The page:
We provide emergency services only to clients in good standing who utilize HEHC for preventative care.
An ounce of prevention is worth a pound of cure! HEHC will work with you to formulate an effective health program to ensure the overall health of your horse and minimize emergency situations. “Dr. Google” and your local, self-proclaimed horse “expert” are not the best source of current information on vaccine recommendations, internal parasite management, nutrition, or dental care. HEHC veterinarians have received years of education on preventative care and attend regular continuing education meetings in order to stay current with new research and recommendations.
Wellness exams are optional and inexpensive equivalents of a “check-up”. The doctor can perform a brief exam of the horse and discuss any concerns or issues you have regarding his or her health.
HEHC has two complete sets of dental equipment for routine care of your horses’ teeth. Each set consists of a Powerfloat, headstand, lighted speculum and a set of hand tools. We believe dentistry is an important part of veterinary medicine. Good preventative care is imperative to a healthy horse and dentistry is an important part of our preventative care program. HEHC recommends that every horse have a complete oral exam at least every other year. We will sedate the horse, use a lighted speculum to open the horse’s mouth and examine all areas of the oral cavity. We will be looking for sharp enamel points, missing teeth, overgrowth teeth, and other dental abnormalities as well as masses or tumors.
In most cases, we find sharp enamel points that need to be removed. These sharp points can cause ulcers on the tongue and cheeks of the horse making it uncomfortable for the horse to chew, and in some cases causing performance issues. This would be considered routine wear and tear.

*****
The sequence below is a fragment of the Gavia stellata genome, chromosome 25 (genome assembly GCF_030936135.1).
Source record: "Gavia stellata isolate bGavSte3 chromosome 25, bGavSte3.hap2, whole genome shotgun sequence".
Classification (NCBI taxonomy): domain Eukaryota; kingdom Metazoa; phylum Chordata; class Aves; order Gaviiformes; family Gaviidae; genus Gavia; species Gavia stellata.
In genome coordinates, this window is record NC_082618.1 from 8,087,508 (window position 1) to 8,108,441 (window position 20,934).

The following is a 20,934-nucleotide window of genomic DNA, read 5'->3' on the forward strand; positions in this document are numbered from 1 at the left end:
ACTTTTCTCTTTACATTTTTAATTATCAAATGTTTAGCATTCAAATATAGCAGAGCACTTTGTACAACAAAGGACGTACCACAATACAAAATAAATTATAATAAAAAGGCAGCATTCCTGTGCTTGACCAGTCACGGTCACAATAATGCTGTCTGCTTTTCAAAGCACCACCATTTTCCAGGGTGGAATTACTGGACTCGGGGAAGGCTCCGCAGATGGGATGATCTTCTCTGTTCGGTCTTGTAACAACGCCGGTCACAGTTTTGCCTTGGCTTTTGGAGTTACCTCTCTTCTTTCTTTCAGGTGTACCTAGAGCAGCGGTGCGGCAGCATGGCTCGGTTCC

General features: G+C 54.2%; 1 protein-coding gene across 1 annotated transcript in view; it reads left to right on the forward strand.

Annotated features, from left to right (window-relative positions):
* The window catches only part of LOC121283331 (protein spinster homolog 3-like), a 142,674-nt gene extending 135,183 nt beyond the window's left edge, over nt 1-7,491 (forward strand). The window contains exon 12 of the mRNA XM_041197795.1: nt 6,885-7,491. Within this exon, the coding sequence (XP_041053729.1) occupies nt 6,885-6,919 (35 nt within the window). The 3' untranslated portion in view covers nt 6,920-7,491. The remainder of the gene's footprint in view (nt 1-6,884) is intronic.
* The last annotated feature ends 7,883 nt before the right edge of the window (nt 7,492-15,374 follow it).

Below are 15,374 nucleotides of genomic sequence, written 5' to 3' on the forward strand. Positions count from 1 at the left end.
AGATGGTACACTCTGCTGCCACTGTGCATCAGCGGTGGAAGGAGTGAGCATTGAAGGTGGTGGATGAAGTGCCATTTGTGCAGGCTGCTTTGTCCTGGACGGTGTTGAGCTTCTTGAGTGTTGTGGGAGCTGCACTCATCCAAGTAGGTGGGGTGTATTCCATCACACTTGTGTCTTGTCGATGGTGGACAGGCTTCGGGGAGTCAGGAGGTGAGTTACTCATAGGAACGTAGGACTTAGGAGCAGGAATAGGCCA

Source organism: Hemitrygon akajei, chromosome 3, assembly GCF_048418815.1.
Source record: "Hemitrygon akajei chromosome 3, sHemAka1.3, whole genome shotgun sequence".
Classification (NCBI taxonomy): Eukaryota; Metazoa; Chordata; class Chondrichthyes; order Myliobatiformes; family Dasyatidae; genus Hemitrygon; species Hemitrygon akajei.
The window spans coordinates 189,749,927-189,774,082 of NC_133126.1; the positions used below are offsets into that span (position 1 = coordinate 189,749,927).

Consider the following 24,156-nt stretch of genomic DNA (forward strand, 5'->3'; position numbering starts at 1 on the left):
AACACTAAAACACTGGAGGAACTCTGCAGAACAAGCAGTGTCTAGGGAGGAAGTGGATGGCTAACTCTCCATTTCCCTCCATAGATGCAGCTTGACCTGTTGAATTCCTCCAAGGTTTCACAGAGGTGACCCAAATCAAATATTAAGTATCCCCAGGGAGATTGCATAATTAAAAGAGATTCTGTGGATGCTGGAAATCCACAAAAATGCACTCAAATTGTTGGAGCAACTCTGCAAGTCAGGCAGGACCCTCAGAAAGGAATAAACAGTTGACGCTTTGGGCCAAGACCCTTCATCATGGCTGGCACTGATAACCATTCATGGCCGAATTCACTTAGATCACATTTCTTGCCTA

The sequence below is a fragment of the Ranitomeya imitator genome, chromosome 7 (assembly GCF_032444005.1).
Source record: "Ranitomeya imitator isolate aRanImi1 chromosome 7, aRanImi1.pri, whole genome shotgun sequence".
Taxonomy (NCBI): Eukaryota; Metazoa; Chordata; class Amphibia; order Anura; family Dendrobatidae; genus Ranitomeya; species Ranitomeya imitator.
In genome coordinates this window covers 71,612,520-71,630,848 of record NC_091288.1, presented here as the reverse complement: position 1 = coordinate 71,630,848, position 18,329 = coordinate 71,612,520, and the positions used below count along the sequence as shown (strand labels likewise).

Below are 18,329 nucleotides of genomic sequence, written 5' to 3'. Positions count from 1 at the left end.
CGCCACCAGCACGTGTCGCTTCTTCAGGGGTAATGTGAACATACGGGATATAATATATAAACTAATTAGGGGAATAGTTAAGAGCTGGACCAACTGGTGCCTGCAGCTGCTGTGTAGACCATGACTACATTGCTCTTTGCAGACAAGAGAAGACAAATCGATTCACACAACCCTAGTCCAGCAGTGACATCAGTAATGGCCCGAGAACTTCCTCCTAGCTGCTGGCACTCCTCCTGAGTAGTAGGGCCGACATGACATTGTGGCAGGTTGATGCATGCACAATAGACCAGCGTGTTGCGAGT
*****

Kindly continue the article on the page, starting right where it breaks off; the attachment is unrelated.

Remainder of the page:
We come across a fair number of horses that have more serious problems. Most of these are horses in their teens or twenties and/or have not received regular, routine dental care provided by a qualified veterinarian. Some of the issues can be corrected and maintained fairly easily with appropriate dentistry, but others unfortunately are identified too late and can shorten the horse’s life expectancy considerably due to the inability to chew efficiently. These horses not only require more frequent dentistry but they also need a special diet, consisting of a complete feed and soaked hay cubes or pellets. Health problems that can occur in these horses include impaction colic, choke, and extreme weight loss.
HEHC uses the best quality, most up-to-date vaccines available and follows current AAEP (American Association of Equine Practitioners) vaccination guidelines. The doctors are more than happy to discuss pros and cons of different vaccines, including the efficacy versus cost of some of the more ‘optional’ vaccines.
When HEHC doctors vaccinate your horses you can be confident that the vaccines used have been transported and stored properly and will provide the best possible protection for your horse. It may seem like a good idea to save money by buying your own vaccines and vaccinating your horses yourself. However, most horse owners don’t realize that manufacturers only guarantee the safety and efficacy of their vaccines when they are purchased and administered by a veterinarian.
Internal Parasite Control
Internal parasite resistance to dewormers is a documented and growing concern in all livestock, including horses. With no new classes of dewormer likely to become available in the near future, it is becoming more and more important to ensure that deworming protocols are effective and do not promote parasite resistance. Most parasitologists now recommend a targeted, evidence-based approach to parasite management called strategic deworming. Strategic deworming utilizes fecal egg counts (FEC) and fecal egg count reduction testing (FECRT) to create a deworming protocol specifically designed for your horse and your farm. This program is relatively new to Central Illinois, but has been common practice in many parts of the country for more than a decade and HEHC incorporated it into the practice several years ago.
The first step is determining if your horse/farm is a good candidate for the program.
- Are your horses over the age of 3 years?
- Are you willing to have a fecal egg count performed on a yearly basis?
- Are you willing to limit your horses’ turnout exposure to other horses not on the Strategic Deworming program?
If you answered yes to these questions, Strategic Deworming may be a program that can help you provide a higher level of care for your horse, while helping to maintain the effectiveness of the available anthelmintics for all horses. If Strategic Deworming is not an option for you, we can still evaluate whether or not your current deworming program is effective utilizing fecal egg counts.
If you would like more information about Strategic Deworming you can check out the article in our archive written by Dr. Powell. If you have any further questions please give us a call at the clinic.